• Post Reply Bookmark Topic Watch Topic
  • New Topic
permaculture forums growies critters building homesteading energy monies kitchen purity ungarbage community wilderness fiber arts art permaculture artisans regional education skip experiences global resources cider press projects digital market permies.com private forums all forums
this forum made possible by our volunteer staff, including ...
master stewards:
  • Anne Miller
  • Pearl Sutton
  • Nicole Alderman
stewards:
  • Mike Haasl
  • r ranson
  • paul wheaton
master gardeners:
  • jordan barton
  • John F Dean
  • Rob Lineberger
  • Carla Burke
  • Jay Angler
gardeners:
  • Greg Martin
  • Ash Jackson
  • Jordan Holland

Hugels are Dug, Time to Add Minerals to Subsoil?

 
Posts: 278
Location: Southern Indiana zone 5b
3
  • Mark post as helpful
  • send pies
  • Quote
  • Report post to moderator
Hello,

My yard is full of deep clods of clay, getting rained on and waiting for completion.

As I finished turning up all these clumps, I looked around and realized I didn't remove the top layer of better soil. It's still attached to the clay silty hard sub soil. But, since I'll be shoveling the dirt back on one shovel at a time (not with an excavator), I will be able to pick out the nicer top layers to add to the top.

Meanwhile, I wonder if now is the perfect time to add lime and an N-P-K mix to the hard sub soil?

The fact is, in some cases, this hard clay will be rather deep on top of the wood. Is this not a concern? Will the soil amendments help soften the clay?

Here is the layering:

Straw - 3" dry
Compost - 1"
Upside down grassy top soil - about 6"
Clay sub soil - about 12"-16" (hardened by rain and sun)
Grass clippings and/or horse manure
Wood logs
6"-20" deep trench (depending on the contour elevation) X 4-5 feet wide

It's possible the addition of the wood logs will spread out that clay sub soil layer (and all the layers for that matter) to a decent extent (I'm no math guy to figure the inches) - or should I remove some of it? Or is it okay? I've read the Ruth Stout straw method and the Back to Eden method are able to soften up poor soils. Is this all that's needed? I have accounted for some straw on top as mentioned above...and have access to unlimited woodchips if need be...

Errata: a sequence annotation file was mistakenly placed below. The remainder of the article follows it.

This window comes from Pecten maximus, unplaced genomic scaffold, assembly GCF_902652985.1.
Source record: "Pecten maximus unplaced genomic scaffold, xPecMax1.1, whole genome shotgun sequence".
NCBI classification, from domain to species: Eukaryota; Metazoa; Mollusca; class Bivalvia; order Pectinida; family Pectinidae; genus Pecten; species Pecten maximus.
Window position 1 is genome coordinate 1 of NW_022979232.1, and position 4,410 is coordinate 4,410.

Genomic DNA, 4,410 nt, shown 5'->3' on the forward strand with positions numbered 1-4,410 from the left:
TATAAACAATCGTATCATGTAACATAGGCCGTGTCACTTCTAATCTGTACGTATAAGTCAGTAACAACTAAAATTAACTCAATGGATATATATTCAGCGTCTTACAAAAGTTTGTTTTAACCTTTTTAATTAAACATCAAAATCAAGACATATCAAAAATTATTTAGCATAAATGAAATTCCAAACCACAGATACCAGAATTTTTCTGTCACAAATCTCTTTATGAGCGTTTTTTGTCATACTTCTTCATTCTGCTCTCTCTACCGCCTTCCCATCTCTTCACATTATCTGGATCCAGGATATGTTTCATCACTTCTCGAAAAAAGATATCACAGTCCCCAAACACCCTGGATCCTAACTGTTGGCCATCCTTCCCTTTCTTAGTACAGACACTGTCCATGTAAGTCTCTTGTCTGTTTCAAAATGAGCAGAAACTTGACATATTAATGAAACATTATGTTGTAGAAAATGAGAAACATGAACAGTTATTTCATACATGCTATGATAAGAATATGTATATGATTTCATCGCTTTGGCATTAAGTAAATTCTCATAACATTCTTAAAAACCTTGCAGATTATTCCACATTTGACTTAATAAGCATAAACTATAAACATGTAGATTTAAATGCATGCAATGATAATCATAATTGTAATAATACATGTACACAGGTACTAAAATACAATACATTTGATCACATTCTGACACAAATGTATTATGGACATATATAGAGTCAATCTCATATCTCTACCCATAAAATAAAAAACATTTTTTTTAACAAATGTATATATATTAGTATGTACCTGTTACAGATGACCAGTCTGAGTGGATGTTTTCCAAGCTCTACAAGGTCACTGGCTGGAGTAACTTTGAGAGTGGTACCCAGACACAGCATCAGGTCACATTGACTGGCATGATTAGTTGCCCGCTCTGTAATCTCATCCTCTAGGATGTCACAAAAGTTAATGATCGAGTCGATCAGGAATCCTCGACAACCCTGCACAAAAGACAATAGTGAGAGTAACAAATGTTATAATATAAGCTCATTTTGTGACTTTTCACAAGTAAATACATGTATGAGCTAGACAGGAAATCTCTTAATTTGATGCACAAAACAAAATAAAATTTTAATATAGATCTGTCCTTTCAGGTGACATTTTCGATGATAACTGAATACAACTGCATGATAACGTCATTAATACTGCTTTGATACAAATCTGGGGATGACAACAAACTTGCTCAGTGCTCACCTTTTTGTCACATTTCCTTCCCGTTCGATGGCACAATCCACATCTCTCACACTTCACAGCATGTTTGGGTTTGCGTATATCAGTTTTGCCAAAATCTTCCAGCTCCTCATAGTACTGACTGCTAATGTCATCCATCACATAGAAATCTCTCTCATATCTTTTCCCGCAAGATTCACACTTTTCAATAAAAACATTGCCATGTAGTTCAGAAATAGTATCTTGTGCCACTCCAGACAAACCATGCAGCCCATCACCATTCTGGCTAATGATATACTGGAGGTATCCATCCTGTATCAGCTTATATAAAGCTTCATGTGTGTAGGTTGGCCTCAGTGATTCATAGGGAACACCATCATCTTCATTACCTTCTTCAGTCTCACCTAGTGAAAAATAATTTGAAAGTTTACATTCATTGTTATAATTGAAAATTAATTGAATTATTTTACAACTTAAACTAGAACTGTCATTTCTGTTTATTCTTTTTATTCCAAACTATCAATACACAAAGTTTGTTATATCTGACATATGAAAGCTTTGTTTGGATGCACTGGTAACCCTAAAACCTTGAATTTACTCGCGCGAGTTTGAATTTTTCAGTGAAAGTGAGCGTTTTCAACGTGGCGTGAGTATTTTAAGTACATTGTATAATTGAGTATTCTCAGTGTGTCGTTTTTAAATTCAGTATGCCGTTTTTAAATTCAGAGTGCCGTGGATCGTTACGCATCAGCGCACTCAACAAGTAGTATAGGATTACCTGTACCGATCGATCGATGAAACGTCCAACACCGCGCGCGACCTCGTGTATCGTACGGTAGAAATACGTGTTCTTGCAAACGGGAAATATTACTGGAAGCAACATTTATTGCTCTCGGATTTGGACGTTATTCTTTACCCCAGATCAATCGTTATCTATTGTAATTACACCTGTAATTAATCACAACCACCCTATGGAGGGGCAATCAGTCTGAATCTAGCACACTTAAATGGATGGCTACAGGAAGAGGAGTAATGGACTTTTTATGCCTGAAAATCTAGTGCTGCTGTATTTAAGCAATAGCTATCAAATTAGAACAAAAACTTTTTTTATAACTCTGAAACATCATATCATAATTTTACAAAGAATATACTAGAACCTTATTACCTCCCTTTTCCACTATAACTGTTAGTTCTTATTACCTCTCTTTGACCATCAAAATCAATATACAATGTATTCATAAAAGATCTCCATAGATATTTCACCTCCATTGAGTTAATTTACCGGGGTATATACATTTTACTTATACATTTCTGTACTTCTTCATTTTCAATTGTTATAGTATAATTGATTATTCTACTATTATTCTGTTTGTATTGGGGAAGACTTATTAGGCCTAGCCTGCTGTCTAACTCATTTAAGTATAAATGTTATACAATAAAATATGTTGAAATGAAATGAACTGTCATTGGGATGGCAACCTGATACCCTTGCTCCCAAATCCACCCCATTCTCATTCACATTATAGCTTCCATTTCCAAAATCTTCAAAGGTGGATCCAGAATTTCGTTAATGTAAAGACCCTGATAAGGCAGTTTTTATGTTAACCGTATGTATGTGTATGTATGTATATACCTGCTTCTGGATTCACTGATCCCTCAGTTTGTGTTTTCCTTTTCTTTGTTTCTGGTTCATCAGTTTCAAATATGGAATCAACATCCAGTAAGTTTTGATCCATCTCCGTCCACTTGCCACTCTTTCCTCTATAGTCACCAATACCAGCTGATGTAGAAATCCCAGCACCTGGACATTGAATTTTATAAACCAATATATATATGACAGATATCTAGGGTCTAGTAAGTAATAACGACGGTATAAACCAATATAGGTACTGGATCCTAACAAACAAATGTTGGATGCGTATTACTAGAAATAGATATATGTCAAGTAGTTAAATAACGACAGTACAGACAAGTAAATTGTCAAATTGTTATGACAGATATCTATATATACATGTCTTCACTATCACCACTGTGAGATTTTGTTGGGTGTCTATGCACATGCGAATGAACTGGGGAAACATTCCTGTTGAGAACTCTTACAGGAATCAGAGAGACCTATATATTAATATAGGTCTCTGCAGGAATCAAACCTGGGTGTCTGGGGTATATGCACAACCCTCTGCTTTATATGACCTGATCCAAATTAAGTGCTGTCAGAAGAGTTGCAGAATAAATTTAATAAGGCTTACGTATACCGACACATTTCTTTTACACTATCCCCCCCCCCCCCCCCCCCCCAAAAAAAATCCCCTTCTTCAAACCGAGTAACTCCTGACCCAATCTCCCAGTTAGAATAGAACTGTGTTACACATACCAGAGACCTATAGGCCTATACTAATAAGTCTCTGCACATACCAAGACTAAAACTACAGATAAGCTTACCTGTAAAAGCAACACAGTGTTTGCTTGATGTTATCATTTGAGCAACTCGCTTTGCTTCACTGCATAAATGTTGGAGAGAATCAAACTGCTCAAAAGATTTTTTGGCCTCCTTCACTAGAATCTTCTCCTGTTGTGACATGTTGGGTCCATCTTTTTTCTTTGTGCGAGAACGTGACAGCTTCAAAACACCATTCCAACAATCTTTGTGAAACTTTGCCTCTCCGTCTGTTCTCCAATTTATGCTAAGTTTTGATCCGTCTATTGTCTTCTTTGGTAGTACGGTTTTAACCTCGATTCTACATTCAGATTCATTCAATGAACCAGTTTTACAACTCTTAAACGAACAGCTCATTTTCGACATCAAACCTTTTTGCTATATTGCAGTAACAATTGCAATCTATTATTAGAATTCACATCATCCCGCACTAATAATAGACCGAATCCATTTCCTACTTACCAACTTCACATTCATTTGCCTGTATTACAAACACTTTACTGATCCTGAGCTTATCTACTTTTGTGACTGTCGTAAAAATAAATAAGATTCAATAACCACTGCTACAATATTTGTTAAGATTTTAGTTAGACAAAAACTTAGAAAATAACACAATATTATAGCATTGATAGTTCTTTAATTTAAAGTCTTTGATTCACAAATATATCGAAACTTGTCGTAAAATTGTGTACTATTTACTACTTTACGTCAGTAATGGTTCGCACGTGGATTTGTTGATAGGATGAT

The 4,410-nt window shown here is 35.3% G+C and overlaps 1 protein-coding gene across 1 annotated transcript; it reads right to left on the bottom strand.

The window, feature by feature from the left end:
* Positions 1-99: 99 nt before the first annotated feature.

Meanwhile, again, I also wonder if this isn't a perfect opportunity to integrate the soil amendment recommendations given by the soil lab. I will call them to find out, but what does permies say on this? Shoveling starts Saturday...
 
George Meljon
Posts: 278
Location: Southern Indiana zone 5b
3
  • Mark post as helpful
  • send pies
  • Quote
  • Report post to moderator
I had 5 soil tests done around our 20 acres.

The lower field has little top soil and I sampled that. I also sampled a hugel bed we dug in the lower field 18 months ago which had mostly clay sub soil turned up on top, exposed. This clay subsoil, I believe will be very similar to the clay in our yard project mentioned above. So, here is the report on that hugel clay sub soil from the lower field:

OM = 1.4%
Bray-1 P = 4
K = 194
Mg = 245
Ca = 950
Na = 13
pH = 5.2
Buffer = 6.6
CEC = 12.1
%K = 4.1
%Mg = 16.8
%Ca = 39.1
%H = 39.5
%Na = .5
S = 18
Zn = 1.5
Mn = 33
Fe = 8
Cu = .6
B = .2
Soluble Salts = .1

Recommendations lb/1000 sq ft:
Lime 110
N = 4
P = 7
K = 0
S = 1

^^that is the consistency of the clay clumps in my yard now, I believe, approximately.
 
George Meljon
Posts: 278
Location: Southern Indiana zone 5b
3
  • Mark post as helpful
  • send pies
  • Quote
  • Report post to moderator
Here is the report on the top soil in my yard where the hugel project is underway:

OM = 2.1%
Bray 1 P = 11
K = 80
Mg = 265
Ca = 1750
Na = 20
pH = 7.4
Buffer = n/a
CEC = 11.3
%K = 1.8
%Mg = 19.6
%Ca = 77.8
%H = n/a
%Na = .8
S = 6
Zn = 2.9
Mn = 86
Fe = 32
Cu = 1.5
B = .3
Soluble Salts = .1

Recommendations lb/1000 sq ft:
Lime = 0
N = 4
P = 6
K = 6
S = 1
gift
 
Diego Footer on Permaculture Based Homesteads - from the Eat Your Dirt Summit
will be released to subscribers in: soon!
reply
    Bookmark Topic Watch Topic
  • New Topic